As both salivary and bloodspot tests are minimally invasive, they may be an alternative to hospital admission for assessment of cortisol levels in paediatric practice. Therefore, we aimed to define normal diurnal salivary and bloodspot cortisol values for children and adolescents and assess the correlations between the gold standard (plasma total cortisol) and these less invasive sampling techniques.

Subjects and methods

Subjects

The study population consisted of 30 children and adolescents (18 males) 5.1–18.5 years of age with hypopituitarism attending the Endocrine Clinic at The Children’s Hospital at Westmead. Any patient previously diagnosed with ACTH deficiency was eligible for the study. Patients who had required stress dose steroids during the previous 3 months were excluded. Twenty-two patients were taking daily oral HC and eight patients who were asymptomatic took HC only during times of physiological stress. Other pituitary hormone deficiencies were satisfactorily replaced with thyroxine (n = 25), biosynthetic human growth hormone (GH) (n = 19), intranasal desmopressin acetate (n = 6), oral desmopressin acetate (n = 4), oral oestradiol valerate (two females), oral testosterone undecanoate (four males) and s.c. testosterone implants (one male). No patient had hyperprolactinaemia. Seven GH-deficient patients who were growing satisfactorily without GH therapy (n = 4) or had achieved near final height (n = 3) were not receiving GH therapy.

To assess the HC regimens in the patients with hypopituitarism plasma, salivary and bloodspot cortisol profiles were assessed from 0800 to 2100 h.

Data from 22 healthy siblings (ten males), 5.1–18.5 years of age were used to define normal plasma, salivary and bloodspot cortisol levels from 0800 to 2000 h. The characteristics of the patients and control subjects are detailed in Table 1.

The study was approved by the Ethics Committee of The Children’s Hospital at Westmead. All participants and their parents gave informed consent/assent after receiving a detailed verbal explanation and written information about the study.

Experimental design

Patients were admitted at 0700 h to the Endocrine Testing Unit at The Children’s Hospital at Westmead. Local anaesthetic cream was applied to the cannulation site at 0700 h and i.v. cannulation was performed at 0730 h.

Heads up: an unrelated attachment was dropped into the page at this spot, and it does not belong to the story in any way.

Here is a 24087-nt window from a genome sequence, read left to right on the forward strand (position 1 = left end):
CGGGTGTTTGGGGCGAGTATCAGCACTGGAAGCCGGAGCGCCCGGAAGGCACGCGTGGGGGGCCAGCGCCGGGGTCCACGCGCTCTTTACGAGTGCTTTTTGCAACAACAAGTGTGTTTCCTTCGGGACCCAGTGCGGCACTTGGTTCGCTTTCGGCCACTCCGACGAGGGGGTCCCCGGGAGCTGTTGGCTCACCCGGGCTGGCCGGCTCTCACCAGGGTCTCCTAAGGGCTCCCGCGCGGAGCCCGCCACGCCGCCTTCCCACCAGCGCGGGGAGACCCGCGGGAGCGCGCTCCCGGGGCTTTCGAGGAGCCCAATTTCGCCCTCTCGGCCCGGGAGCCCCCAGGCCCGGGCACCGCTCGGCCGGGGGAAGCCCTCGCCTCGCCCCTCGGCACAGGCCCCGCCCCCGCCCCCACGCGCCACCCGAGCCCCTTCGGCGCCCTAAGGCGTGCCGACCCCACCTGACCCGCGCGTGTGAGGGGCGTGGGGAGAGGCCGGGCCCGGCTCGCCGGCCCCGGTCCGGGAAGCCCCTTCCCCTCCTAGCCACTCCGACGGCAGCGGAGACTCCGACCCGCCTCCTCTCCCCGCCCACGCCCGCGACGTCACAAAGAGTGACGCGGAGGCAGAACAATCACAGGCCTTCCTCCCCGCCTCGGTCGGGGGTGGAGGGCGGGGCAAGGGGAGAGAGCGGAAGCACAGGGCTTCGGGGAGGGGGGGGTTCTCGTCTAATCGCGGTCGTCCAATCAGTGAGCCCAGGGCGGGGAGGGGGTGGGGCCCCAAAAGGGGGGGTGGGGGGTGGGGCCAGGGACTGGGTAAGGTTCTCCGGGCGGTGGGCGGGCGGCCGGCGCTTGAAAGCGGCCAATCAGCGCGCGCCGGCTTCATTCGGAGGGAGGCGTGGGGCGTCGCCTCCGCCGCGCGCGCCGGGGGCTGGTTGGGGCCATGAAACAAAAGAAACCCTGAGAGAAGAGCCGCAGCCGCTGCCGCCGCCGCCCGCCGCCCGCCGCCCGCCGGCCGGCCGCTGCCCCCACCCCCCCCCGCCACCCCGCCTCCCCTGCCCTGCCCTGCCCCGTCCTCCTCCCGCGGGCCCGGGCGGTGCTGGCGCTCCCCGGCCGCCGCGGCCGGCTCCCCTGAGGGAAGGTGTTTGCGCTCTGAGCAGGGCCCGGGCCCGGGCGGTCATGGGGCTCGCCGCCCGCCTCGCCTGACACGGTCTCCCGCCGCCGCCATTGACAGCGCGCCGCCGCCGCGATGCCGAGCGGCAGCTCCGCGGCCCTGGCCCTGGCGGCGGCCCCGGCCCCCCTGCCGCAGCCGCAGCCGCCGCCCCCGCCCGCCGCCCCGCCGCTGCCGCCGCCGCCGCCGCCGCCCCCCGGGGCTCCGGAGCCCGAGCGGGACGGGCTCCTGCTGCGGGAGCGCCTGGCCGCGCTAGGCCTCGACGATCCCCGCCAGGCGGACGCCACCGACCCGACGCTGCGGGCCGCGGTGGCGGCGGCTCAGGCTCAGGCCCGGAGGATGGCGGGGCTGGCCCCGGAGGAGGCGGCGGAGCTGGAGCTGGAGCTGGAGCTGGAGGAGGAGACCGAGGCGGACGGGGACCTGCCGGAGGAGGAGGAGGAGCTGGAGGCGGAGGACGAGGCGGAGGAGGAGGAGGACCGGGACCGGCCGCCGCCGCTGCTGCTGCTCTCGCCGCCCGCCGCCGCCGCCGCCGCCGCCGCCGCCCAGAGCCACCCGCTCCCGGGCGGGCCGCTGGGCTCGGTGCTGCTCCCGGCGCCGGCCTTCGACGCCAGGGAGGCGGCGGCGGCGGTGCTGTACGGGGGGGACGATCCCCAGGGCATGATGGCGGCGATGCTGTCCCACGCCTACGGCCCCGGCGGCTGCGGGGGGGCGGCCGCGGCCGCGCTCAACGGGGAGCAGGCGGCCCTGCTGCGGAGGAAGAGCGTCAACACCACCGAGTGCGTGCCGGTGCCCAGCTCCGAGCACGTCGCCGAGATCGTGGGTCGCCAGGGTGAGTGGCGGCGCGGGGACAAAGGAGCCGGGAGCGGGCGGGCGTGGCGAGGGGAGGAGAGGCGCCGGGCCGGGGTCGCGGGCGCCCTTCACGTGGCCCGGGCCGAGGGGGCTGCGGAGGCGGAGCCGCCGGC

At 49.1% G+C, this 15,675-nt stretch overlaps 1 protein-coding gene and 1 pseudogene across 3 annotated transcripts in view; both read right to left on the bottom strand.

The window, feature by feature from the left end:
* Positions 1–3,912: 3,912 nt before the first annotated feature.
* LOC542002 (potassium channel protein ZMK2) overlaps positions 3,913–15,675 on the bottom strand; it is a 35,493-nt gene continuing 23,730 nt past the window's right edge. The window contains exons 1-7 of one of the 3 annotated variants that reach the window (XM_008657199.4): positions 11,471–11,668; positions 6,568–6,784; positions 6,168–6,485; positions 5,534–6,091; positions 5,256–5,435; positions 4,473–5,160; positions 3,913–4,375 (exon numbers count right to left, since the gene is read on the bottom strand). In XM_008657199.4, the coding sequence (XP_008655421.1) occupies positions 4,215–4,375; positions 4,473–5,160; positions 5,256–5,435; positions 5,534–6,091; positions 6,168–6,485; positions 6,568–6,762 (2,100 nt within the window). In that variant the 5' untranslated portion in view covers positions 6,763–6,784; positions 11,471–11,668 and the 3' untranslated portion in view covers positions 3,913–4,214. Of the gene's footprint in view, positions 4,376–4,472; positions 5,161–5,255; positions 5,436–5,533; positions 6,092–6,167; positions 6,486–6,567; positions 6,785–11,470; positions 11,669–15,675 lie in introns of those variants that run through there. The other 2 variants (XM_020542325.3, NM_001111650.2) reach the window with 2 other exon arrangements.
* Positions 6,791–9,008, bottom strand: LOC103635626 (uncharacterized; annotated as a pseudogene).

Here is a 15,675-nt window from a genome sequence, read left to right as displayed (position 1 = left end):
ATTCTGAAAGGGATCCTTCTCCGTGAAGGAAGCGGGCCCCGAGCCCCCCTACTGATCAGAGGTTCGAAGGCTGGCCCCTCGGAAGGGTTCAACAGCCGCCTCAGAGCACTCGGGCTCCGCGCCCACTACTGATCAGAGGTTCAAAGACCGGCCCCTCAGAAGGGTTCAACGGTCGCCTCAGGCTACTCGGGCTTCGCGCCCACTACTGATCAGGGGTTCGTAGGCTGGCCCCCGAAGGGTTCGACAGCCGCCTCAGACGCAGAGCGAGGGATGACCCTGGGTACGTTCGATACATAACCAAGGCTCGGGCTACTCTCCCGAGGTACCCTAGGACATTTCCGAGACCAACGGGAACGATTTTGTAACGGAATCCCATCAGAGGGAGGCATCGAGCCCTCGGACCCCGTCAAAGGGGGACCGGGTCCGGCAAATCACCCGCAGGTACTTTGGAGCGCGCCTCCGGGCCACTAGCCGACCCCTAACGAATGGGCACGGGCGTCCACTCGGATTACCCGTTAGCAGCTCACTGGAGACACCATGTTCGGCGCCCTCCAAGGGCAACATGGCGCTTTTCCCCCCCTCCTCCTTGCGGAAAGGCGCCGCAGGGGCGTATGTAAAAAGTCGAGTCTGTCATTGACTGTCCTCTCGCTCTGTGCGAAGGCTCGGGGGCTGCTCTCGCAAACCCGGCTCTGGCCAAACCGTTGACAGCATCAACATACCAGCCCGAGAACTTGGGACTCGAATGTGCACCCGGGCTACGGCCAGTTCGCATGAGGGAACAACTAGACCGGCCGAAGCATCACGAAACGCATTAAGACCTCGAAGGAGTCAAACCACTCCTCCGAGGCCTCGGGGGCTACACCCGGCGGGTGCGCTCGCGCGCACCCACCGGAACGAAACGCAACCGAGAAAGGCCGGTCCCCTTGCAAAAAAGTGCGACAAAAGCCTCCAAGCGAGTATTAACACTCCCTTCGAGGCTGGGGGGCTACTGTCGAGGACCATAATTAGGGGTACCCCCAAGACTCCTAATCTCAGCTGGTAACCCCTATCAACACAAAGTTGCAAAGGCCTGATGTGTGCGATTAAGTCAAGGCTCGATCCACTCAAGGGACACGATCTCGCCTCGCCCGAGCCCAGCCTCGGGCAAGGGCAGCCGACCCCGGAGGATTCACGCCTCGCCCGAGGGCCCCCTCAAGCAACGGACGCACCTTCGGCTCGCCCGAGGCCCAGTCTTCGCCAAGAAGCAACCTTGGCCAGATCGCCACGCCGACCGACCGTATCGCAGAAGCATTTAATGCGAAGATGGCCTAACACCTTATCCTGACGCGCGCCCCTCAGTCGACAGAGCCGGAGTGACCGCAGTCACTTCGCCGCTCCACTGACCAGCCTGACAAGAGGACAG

Sample collection

Venous blood samples for plasma cortisol were collected into lithium heparin tubes via the previously placed i.v. cannula to minimise any distress from venipuncture. Samples were collected between 0800 and 2100 h. For patients taking oral HC, samples were taken immediately prior to and 1 h after each dose and at defined time points throughout the day. Patients not taking regular HC were sampled at 0800, 1200, 1600 and 2000 h. Venous samples were refrigerated immediately, plasma separated by centrifugation within 6 h and the plasma stored at −80 °C until batch analysis. At each plasma sampling time point, salivary and bloodspot cortisol samples were collected. All 22 control subjects tolerated the collection of both salivary and bloodspot samples. In the ACTH-deficient patient group, 1 out of 30 refused saliva collection (nausea and retching on first sample attempt) and 2 out of 30 refused bloodspot collection due to anxiety regarding procedural pain.

Saliva was collected by adsorption into a cotton swab using a Salivette (Sarstedt, Nümbrecht, Germany). Once saturated in saliva, the cotton swab was placed in the upper compartment of the Salivette tube. The whole device was centrifuged at 1500 g for 5 min, resulting in saliva from the swab collecting in the lower compartment of the Salivette tube. The saliva was stored at −80 °C until batch analysis. Bloodspots were obtained by pricking a cleaned fingertip using a lancet. The capillary blood was blotted onto filter paper (Schleicher & Schuell, Bogen 100, Dassell, Germany) to fully saturate two 6 mm diameter circles. The bloodspots were air-dried at room temperature and stored in individual zip-locked bags at −20 °C until analysis.

Laboratory assays

Total cortisol concentration in venous plasma was evaluated using an Immulite 1000 Cortisol chemiluminescence immunoassay on an Immulite 1000 Analyser (Diagnostics Products Corporation, Los Angeles, CA, USA) as this is the method used in clinical practice at our institution.

Due to the low cortisol levels in saliva and bloodspot diluent, and specimen matrixes being incompatible with the Immulite Analyser, analysis using immunoassay was not possible. Therefore, cortisol levels in saliva and bloodspots were evaluated using an antibody coated-tube radioimmunoassay technique (Spectria Cortisol RIA, Orion Diagnostica, Espoo, Finland). For saliva, 150 μl standards, controls and unknown saliva samples were pipetted into antibody-coated tubes. Subsequently, 500 μl cortisol tracer were added. The tubes were incubated for 30 min at 37 °C in a water bath and after decanting, each tube was counted with a gamma counter (LKB Wallac 1261 Multigamma II, Turku, Finland).

Bloodspot standards were prepared by combining kit plasma standards with PBS-washed blood cells from heparinised blood (giving ≈ 45% haematocrit). Blood was then pipetted onto filter paper and treated like bloodspot controls and samples. For bloodspots, one disc (6 mm diameter) was obtained using a standard hole-puncher and inserted into the antibody-coated tube along with 500 μl cortisol tracer. The tubes were shaken for 30 min, incubated for 2 h at 37 °C in a water-bath, decanted and counted using a gamma counter.

The assay lower detection limits for plasma, salivary and bloodspot cortisol were 10, 0.6 and 50 nmol/l respectively. The mean inter-assay coefficients of variation were 6.0, 8.6 and 4.2% for plasma, saliva and bloodspot cortisol respectively. The cortisol conversion factor is 27.625 nmol/l = 1 μg/dl.

Statistical analysis